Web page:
The remaking of Indian cricket, from an old boy’s network to a diverse, dispersed group of people was led by India’s first small-town hero, Kapil Dev Nikhanj. Much before Yuvraj Singh, Zaheer Khan, Virender Sehwag, Harbhajan Singh and Mohammad Kaif transformed the composition of the elite Indian cricket team, the Chandigarh-born son of a timber merchant with his unorthodox cricketing technique and his imperfect English skills taught Team India to believe in itself, no matter its geography or its identity.
It was something Kabir Khan was conscious of when he was casting the film, which is why the actors include Punjabi rappers Hardy Sandhu and Ammy Virk, Marathi actor Addinath Kothare and Tamil actor Jiiva. “The team was plurality in action. 83 is not a film where you have to push the buttons to feel patriotic, it doesn’t have to be in relation to the other, or versus anyone,” says Kabir Khan, the director of 83. In a way, 83 is the perfect way to end a year that has underlined the diversity in our culture as never before. Identities, sexualities, languages are being explored, sometimes tentatively, sometimes incorrectly, and occasionally perfectly. The nation’s politics may be divisive, but its culture is at its most diverse.
So, a child in a slum may whistle the ‘Red light, green light’ tune of Netflix’s South Korean smash hit Squid Game even as Bollywood’s brightest throng to watch the concert of a Punjabi rapper, AP Dhillon, who sings of his pind and peg with equal élan. Movies like Chandigarh Kare Aashiqui showcase an affair between a muscle-bound, middle class, middling-minded young man and the transgender object of his attraction—of course, for most part of the movie, he doesn’t know this. Ads such as those of Dabur talk of same-sex Karva Chauth, much to the horror of rightwing conservatives. Big movies such as SS Rajamouli’s RRR (2022) have pan-Indian casts and talk of subaltern heroes like Alluri Sitarama Raju and Komaram Bheem, one in Andhra Pradesh and the other in Telangana. Even quieter movies such as Atrangi Re are making an effort to break down cinematic silos, with the use of southern superstar Dhanush, along with Akshay Kumar and Sara Ali Khan from the north. And a big star like Suriya can put his might behind a small movie with a big heart like Jai Bhim to drive home the idea of caste equality.
Much of it is being powered by the rise of streaming services and our eyes and ears being trained to recognise a new visual and aural landscape. It is where Malayalam thrillers meet Tamil dramas and English series sit at ease with Hindi movies. Smaller universes are getting projected into people’s consciousness, whether it is the urban, professional, startup-smart Gurugram with its separating couple in Decoupled on Netflix, or whether it is the caste-riven reality of the countryside in Amazon Prime Video’s Jai Bhim.
Film scholar Selvaraj Velayutham says there is certainly a shift in the south led by the entry and diversification of new and young directors who are willing to explore important social issues against the grain of political climate that exists in India over the last several years. “I wonder, too, if this is the south speaking back at the divisive Hindu forces in Delhi. At the same time, it would be wrong to assume that ‘culture’ is uniting Indians. Most of the entertainment, though successful, is not mainstream and aimed at the new educated middle class.”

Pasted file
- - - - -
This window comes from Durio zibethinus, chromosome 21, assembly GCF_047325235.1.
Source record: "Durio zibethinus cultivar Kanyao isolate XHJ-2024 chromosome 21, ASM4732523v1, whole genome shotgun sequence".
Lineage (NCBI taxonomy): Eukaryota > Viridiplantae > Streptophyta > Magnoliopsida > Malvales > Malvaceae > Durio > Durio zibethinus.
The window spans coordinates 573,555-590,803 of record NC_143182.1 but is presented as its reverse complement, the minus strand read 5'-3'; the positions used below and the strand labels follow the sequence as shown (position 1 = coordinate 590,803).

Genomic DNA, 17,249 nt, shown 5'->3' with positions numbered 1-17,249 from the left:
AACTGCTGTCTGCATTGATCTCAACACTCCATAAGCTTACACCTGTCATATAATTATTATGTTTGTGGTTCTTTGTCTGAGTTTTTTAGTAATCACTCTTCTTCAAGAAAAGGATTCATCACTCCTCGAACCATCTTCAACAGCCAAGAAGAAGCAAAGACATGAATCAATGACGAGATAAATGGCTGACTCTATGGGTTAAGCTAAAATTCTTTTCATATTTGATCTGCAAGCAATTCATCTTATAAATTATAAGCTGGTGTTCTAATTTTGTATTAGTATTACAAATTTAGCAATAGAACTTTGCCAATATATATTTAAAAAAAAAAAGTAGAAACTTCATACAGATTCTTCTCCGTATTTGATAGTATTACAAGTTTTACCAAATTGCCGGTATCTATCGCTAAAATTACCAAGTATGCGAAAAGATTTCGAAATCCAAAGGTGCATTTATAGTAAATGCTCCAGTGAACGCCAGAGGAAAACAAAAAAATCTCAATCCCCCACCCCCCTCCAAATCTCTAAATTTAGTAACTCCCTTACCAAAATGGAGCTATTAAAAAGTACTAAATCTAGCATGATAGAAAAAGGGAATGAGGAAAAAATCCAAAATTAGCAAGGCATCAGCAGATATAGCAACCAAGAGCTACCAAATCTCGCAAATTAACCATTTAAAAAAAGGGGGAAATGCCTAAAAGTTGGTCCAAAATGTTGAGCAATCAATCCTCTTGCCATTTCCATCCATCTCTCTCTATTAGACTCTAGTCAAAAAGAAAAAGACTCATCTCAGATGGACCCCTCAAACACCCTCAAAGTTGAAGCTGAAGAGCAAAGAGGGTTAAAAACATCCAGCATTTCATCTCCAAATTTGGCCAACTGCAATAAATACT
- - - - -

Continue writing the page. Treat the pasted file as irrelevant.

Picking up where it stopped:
It is as if cultural producers are trying to find stories and traditions of communal harmony, but such stories, which used to be treated as part of the common culture, are now seen as divisive politics, leading to concerted social media condemnation, whether it is the representation of Diwali as Jashn-e- Riwaaz in Fab India ads or the Sabyasachi mangalsutra or even the Manyavar Mohey kanyamaan as opposed to kanyadaan. The republic of the offended is ready with a riposte.
Bollywood as an alleged site of Muslim-dominated cultural production is a familiar theme in Hindutva propaganda. True or not, Bollywood has been a source of fascination not only for India in general, but for Hindutva in particular. Says Arvind Rajagopal, professor, New York University, “LK Advani told me he used to review films for the RSS’ Organiser for many years, though always under a penname. He even rattled off all the pennames he had used; it seemed like those were good memories for him, rather than anything to be hidden.”
When the Janata Party came to power, Advani chose the I&B portfolio, and there was no criticism of productions like Amar Akbar Anthony (1977, remade in Telugu as Ram Robert Rahim, in 1980) or of the culturally inclusive messages which were common in Hindi films at that time. The photos of Advani in magazines like Stardust and Filmfare, during those years, appearing at film industry parties, suggest that he enjoyed engaging with film stars, and with the film industry in general.
Now, India is experiencing a kind of woke culture, not from the left as is the case in the US, but from the rightwing, says Rajagopal. In the US, Hollywood was the first major site of attack when the US experienced its own earlier woke moment, which was that of McCarthyism. Scores, if not hundreds of artists, saw their careers ruined on the mere accusation of being communist, and the industry got the message. It took more than 60 years for campaigns like #HollywoodSoWhite and #OscarsSoWhite to open up debates again about cultural inclusion, through racial identity rather than political affiliation.
Our ‘McCarthyism’ moment is different from televised hearings before the House Un- American Activities Committee, though it does have screaming anchors with flaming screens. The Indian film industry is large and dispersed across language and region, points out Rajagopal. Although the moral policing from Hindutva is strenuous, and quite effective, every now and then challenges do arise. They have to be tackled. But a remake of Amar Akbar Anthony would be avoided by most artists today.
But inclusivity is an idea whose time has come, perhaps not so much in religious diversity, but in cultural/racial/ethnic/linguistic identity. It can be ‘Kunjom, kunjom’ (little by little) as Dhanush sings in a song from Atrangi Re, which mixes Tamil, English and Hindi, but is understood best when watching the actor’s expressive face. Or it can a dialogue in the second season of The Family Man when Srikant Tiwari and JK Talpade go to Chennai and the latter, who loves to eat, declares he loves south Indian food, only to have the Chennai agent point out there are five states in the south.